March 25.

Having Lain all night in my great coat & Boots in a birth not long enough for me by the head and much cramped, we found ourselves in the morning within about one mile of Annapolis & still fast aground. Whilst we were preparing our Small Boat in order to land in it, a sailing Boat came off to our assistance in wch. with the baggage I had on board, I landed — was informed upon my arrival (when 15 guns were fired) that all my other horses arrived safe that embarked at the same time I did, about 8 o’c last night — was waited upon by the Governor (John Eager Howard) as soon as I arrived at Mann’s Tavern and was engaged by him to dine with the citizens of Annapolis this day at Mann’s Tavern, and at his house tomorrow. The first I accordingly did.

March 26.

Dined at the governors and went to the assembly in the evening where I stayed till half past 10 o’c.

March 27.

About 9 o’c this morning I left Annapolis under a discharge of Artillery and being accompanied by the Governor, a Mr. Kilty of the Council and Mr. Charles Stuart proceeded on my Journey for Georgetown. Bated at Queen Ann 13 miles distant and dined and lodged at Bladensburgh.

March 28.

Left Bladensburgh at half after six and breakfasted at Georgetown about 8, — where having appointed the Commissioners under the Residence Law to meet me I found Mr. (Thomas) Johnson one of them (and who is chief Justice of the State) in waiting — and soon after came in David Stuart and Dan’l Carroll, Esq’s. the other two (a few miles out of town I was met by the principal citizens of the place and escorted by them — and dined at Suter’s Tavern where I also lodged at a public dinner given by the Mayor and Corporation — previous to which I examined the surveys of Mr. (Andrew) Ellicott who had been sent on to lay out the District of ten mlies square for the federal seat; and also the works of Maj. L’Enfant who had been engaged to examine and make a draught of the grds. in the vicinity of Georgetown and Carrollsburgh on the Eastern branch.

March 29.

Finding the interests of the Land owners about Georgetown and those about Carrollsburgh much at variance and that their fears and jealousies of each were counteracting the public purposes and might prove injurious to its best interest whilst if properly managed they might be made to subserve it — I requested them to meet me at six o’c this afternoon at my lodgings which they accordingly did — dined at Forrest s today with the Commissioners & others.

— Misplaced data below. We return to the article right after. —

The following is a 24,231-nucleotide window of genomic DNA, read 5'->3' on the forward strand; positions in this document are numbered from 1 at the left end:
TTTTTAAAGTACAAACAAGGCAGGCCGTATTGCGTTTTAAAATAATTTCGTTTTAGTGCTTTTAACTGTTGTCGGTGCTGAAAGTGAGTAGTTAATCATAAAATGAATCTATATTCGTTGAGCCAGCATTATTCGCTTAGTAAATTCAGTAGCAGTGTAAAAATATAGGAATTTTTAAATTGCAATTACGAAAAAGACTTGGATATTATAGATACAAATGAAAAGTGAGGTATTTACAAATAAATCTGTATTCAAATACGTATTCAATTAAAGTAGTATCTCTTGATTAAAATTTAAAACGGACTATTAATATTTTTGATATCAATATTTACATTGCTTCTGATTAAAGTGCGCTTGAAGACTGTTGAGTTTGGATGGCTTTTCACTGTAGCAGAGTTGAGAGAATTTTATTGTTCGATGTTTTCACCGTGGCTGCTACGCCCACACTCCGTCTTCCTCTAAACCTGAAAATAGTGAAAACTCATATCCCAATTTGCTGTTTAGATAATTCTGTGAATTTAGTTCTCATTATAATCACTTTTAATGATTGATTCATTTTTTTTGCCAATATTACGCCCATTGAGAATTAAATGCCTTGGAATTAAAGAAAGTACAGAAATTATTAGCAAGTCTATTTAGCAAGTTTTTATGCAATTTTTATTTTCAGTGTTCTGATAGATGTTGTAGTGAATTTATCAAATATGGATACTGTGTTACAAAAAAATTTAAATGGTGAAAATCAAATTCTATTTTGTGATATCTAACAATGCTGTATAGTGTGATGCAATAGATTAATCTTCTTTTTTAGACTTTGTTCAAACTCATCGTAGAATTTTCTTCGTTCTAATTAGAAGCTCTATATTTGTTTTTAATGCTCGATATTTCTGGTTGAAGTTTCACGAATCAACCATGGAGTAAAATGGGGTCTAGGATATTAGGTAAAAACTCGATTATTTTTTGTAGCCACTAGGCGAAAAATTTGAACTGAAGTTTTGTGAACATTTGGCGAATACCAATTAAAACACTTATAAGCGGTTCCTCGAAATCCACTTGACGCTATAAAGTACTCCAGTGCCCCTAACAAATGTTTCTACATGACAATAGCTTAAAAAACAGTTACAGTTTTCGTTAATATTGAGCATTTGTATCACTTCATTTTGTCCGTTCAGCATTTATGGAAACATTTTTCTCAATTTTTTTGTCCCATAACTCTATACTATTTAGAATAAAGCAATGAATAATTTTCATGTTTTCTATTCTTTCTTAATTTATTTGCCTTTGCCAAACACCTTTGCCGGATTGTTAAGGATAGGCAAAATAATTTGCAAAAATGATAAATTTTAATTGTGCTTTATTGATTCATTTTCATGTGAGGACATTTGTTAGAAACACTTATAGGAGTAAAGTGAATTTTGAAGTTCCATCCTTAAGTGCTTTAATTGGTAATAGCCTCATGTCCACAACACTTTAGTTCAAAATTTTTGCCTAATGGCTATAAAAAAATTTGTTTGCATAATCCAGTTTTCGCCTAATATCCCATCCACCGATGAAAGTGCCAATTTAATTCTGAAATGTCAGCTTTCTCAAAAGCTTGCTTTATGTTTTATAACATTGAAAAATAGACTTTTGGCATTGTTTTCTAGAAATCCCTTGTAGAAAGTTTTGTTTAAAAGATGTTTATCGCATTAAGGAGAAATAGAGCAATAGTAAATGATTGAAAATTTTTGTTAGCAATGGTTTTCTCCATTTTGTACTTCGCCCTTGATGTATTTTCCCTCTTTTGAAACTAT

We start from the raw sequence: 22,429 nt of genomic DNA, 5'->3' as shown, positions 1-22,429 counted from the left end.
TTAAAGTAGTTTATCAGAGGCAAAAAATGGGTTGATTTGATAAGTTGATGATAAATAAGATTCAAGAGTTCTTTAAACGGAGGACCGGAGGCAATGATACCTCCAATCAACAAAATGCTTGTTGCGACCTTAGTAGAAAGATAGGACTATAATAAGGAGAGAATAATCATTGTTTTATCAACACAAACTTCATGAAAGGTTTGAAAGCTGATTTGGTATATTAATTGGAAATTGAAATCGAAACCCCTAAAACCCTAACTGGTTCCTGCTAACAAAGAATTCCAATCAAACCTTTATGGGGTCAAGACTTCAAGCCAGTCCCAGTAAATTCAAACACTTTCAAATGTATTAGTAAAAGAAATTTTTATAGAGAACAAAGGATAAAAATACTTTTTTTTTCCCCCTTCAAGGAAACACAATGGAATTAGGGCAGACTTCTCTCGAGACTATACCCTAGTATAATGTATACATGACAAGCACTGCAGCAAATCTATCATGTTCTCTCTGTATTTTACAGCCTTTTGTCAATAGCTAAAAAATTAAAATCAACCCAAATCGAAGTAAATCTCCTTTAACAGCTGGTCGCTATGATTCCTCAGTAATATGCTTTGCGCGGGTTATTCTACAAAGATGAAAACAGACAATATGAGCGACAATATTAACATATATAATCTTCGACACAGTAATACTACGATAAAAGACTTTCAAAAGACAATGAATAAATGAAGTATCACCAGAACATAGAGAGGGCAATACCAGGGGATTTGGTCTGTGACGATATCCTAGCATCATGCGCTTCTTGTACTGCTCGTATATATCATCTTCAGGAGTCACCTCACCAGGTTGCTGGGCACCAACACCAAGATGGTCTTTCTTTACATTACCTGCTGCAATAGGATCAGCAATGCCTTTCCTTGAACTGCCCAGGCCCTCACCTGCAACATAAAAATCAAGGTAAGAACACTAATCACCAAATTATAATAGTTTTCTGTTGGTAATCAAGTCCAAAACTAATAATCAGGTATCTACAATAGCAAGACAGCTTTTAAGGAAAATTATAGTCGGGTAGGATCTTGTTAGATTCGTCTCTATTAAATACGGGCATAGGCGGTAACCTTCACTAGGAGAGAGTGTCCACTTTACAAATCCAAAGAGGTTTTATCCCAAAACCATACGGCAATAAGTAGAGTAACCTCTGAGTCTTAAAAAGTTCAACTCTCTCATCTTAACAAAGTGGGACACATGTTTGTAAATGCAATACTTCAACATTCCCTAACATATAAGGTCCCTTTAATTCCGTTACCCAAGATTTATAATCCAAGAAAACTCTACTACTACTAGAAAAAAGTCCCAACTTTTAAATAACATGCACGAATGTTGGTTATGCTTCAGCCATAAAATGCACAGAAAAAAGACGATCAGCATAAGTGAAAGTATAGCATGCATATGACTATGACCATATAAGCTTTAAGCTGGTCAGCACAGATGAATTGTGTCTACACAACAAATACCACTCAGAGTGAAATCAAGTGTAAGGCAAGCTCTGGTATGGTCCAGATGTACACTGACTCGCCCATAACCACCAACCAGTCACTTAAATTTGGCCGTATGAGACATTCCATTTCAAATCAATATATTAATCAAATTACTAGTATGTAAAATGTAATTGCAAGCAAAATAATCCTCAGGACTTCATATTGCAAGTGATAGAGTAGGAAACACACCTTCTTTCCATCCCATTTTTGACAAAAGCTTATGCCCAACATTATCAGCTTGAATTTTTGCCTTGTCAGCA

March 30.

The parties to whom I addressed myself yesterday evening having taken the matter into consideration saw the propriety of my observations and that whilst they were contending for the shadow they might loose the substance; and therefore mutually agreed and entered into articles to surrender for public purposes one half of the land they severally possessed within bounds which were designated as necessary for the City to stand. — This business being thus happily finished and some directions given to the Commissioners, the surveyor and engineer with respect to mode of laying out the district — surveying the grounds for the city and forming them into lots. I left Georgetown — dined in Alexandria and reached Mt. Vernon in the evening.

Thursday, March 31st.

From this time until 7th of April I remained at Mt. V. visiting my Plantations every day.

Thursday, 7 — April

Recommenced my journey with Horses apparently much refreshed and in good spirits.

In attempting to cross the ferry at Colchester with the four horses hitched to the Chariot by the neglect of the person who stood before them, one of the leaders got overboard when the boat was in swimming water and 50 yards from the shore — with much difficulty he escaped drowning before he could be disengaged — His struggling frightened the others in such a manner that one after an other and in quick succession they all got overboard harnessed and fastened as they were and with the utmost difficulty they were saved & the Carriage escaped being dragged after them, as the whole of it happened in swimming water & at a distance from the shore — Providencially, indeed miracously, by the exertions of the people who put off in Boats & jumped into the River as soon as the Batteau was forced into wading water — no damage was sustained by the horses, Carriage or Harness.